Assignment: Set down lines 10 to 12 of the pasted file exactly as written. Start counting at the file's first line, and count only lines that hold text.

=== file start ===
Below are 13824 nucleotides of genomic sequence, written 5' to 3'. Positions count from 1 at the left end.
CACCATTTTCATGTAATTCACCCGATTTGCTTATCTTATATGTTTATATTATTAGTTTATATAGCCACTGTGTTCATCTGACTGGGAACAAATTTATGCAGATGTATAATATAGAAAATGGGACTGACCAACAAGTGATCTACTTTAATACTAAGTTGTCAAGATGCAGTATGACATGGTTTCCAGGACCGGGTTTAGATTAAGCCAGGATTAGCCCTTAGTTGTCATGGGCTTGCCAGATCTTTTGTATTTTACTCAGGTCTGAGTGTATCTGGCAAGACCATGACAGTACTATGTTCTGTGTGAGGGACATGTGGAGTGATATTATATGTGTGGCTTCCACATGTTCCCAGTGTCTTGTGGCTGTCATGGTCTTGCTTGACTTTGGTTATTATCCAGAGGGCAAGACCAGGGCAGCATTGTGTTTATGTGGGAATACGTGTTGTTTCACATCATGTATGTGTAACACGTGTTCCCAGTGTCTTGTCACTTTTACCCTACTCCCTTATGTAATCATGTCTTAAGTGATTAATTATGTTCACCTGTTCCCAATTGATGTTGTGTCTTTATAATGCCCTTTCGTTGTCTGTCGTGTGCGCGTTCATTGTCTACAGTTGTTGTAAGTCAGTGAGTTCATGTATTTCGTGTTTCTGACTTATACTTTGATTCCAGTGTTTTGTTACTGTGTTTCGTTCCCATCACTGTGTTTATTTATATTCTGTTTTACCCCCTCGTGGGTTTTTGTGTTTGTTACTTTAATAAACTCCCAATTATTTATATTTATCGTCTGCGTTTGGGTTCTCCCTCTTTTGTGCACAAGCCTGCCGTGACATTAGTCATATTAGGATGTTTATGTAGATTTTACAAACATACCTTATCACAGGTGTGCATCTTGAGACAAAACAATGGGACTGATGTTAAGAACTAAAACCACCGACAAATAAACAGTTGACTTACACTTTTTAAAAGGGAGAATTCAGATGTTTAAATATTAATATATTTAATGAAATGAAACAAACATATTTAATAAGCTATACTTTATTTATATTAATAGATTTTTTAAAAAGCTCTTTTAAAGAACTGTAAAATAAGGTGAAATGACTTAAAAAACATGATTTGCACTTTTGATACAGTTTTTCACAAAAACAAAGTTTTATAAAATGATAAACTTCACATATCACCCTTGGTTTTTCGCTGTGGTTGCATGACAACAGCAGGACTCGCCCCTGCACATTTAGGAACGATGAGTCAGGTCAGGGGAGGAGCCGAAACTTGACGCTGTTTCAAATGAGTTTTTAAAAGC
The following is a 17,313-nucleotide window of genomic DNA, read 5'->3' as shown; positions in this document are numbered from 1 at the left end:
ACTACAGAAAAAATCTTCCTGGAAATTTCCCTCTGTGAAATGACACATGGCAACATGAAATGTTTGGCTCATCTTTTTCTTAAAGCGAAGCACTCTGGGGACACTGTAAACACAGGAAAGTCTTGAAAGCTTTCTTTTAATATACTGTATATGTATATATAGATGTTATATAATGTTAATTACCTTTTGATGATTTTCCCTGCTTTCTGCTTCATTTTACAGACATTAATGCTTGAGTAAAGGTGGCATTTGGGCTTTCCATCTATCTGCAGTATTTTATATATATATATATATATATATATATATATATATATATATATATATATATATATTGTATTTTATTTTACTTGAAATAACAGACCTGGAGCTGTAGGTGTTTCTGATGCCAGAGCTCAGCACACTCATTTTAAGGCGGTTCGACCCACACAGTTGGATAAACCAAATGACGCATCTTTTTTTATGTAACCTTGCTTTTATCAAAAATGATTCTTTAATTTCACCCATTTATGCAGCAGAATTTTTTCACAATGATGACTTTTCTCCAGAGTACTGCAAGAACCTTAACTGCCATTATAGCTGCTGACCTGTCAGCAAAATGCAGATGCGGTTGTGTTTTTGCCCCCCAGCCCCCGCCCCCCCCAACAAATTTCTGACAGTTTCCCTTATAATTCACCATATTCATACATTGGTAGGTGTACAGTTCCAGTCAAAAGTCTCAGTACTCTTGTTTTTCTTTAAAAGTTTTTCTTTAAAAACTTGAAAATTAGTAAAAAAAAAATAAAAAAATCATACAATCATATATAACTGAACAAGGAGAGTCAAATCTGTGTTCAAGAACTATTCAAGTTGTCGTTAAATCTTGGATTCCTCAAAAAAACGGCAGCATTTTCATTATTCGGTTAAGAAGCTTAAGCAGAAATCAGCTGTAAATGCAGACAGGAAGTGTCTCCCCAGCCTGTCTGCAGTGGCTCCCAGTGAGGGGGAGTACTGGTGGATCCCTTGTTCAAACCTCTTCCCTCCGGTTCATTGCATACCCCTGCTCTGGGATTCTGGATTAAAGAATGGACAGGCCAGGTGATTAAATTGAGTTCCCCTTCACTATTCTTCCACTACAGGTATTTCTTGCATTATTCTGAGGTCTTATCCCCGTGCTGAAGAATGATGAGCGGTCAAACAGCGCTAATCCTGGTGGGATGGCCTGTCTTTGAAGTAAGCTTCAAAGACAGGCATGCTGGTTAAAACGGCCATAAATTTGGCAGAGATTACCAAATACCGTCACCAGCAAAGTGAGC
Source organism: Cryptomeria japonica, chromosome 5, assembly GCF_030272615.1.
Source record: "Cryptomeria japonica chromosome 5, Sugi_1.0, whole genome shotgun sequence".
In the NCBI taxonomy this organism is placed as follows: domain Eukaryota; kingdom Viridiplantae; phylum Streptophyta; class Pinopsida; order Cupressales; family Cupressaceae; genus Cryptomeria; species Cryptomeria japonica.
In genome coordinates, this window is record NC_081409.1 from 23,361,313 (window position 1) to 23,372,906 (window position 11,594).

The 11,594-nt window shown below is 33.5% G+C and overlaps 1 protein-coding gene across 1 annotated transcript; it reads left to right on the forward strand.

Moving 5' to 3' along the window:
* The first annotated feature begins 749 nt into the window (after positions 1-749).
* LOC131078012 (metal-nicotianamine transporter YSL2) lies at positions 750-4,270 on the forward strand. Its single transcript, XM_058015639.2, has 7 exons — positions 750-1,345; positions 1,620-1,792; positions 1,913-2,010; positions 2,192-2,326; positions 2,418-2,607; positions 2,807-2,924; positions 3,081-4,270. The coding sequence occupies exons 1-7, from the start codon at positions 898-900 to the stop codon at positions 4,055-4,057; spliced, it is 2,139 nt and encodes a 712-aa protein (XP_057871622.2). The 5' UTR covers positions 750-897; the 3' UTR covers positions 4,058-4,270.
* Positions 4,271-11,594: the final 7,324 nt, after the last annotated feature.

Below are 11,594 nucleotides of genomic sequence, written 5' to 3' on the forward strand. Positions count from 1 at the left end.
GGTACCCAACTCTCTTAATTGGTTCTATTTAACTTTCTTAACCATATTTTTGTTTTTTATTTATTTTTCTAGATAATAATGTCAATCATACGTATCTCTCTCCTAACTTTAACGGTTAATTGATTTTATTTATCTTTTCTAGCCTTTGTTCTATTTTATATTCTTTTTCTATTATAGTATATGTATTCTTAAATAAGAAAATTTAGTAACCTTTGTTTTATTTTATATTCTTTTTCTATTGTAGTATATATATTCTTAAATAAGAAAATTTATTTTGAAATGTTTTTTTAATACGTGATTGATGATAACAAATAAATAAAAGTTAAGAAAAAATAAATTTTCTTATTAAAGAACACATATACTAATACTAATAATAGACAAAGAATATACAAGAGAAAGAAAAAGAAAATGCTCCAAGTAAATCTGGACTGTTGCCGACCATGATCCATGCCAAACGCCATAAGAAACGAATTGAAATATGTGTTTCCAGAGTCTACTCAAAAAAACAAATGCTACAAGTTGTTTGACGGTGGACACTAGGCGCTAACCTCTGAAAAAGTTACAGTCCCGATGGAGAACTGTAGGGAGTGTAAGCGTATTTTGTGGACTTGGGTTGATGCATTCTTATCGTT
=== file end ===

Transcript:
Moving 5' to 3' along the window:
* The first annotated feature begins 749 nt into the window (after positions 1-749).
* LOC131078012 (metal-nicotianamine transporter YSL2) lies at positions 750-4,270 on the forward strand. Its single transcript, XM_058015639.2, has 7 exons — positions 750-1,345; positions 1,620-1,792; positions 1,913-2,010; positions 2,192-2,326; positions 2,418-2,607; positions 2,807-2,924; positions 3,081-4,270. The coding sequence occupies exons 1-7, from the start codon at positions 898-900 to the stop codon at positions 4,055-4,057; spliced, it is 2,139 nt and encodes a 712-aa protein (XP_057871622.2). The 5' UTR covers positions 750-897; the 3' UTR covers positions 4,058-4,270.